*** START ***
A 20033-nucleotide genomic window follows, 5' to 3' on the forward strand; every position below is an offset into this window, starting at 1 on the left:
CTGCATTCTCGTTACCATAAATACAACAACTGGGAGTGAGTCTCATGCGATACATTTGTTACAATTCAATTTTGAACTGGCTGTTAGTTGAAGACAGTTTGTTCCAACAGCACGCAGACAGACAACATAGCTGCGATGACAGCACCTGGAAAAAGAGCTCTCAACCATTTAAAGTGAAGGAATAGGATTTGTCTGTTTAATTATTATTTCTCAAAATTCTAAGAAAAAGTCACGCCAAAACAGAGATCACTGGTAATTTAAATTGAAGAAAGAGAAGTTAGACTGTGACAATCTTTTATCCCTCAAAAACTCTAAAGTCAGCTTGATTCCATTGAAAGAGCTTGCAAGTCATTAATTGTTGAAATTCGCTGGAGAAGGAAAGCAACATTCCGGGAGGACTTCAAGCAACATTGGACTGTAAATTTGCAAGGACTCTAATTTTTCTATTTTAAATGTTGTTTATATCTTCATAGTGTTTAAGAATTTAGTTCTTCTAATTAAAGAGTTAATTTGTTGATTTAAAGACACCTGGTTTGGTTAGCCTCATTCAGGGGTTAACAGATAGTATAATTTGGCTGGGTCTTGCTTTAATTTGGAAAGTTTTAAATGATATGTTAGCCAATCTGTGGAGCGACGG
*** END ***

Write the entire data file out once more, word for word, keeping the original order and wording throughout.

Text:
A 20033-nucleotide genomic window follows, 5' to 3' on the forward strand; every position below is an offset into this window, starting at 1 on the left:
CTGCATTCTCGTTACCATAAATACAACAACTGGGAGTGAGTCTCATGCGATACATTTGTTACAATTCAATTTTGAACTGGCTGTTAGTTGAAGACAGTTTGTTCCAACAGCACGCAGACAGACAACATAGCTGCGATGACAGCACCTGGAAAAAGAGCTCTCAACCATTTAAAGTGAAGGAATAGGATTTGTCTGTTTAATTATTATTTCTCAAAATTCTAAGAAAAAGTCACGCCAAAACAGAGATCACTGGTAATTTAAATTGAAGAAAGAGAAGTTAGACTGTGACAATCTTTTATCCCTCAAAAACTCTAAAGTCAGCTTGATTCCATTGAAAGAGCTTGCAAGTCATTAATTGTTGAAATTCGCTGGAGAAGGAAAGCAACATTCCGGGAGGACTTCAAGCAACATTGGACTGTAAATTTGCAAGGACTCTAATTTTTCTATTTTAAATGTTGTTTATATCTTCATAGTGTTTAAGAATTTAGTTCTTCTAATTAAAGAGTTAATTTGTTGATTTAAAGACACCTGGTTTGGTTAGCCTCATTCAGGGGTTAACAGATAGTATAATTTGGCTGGGTCTTGCTTTAATTTGGAAAGTTTTAAATGATATGTTAGCCAATCTGTGGAGCGACGG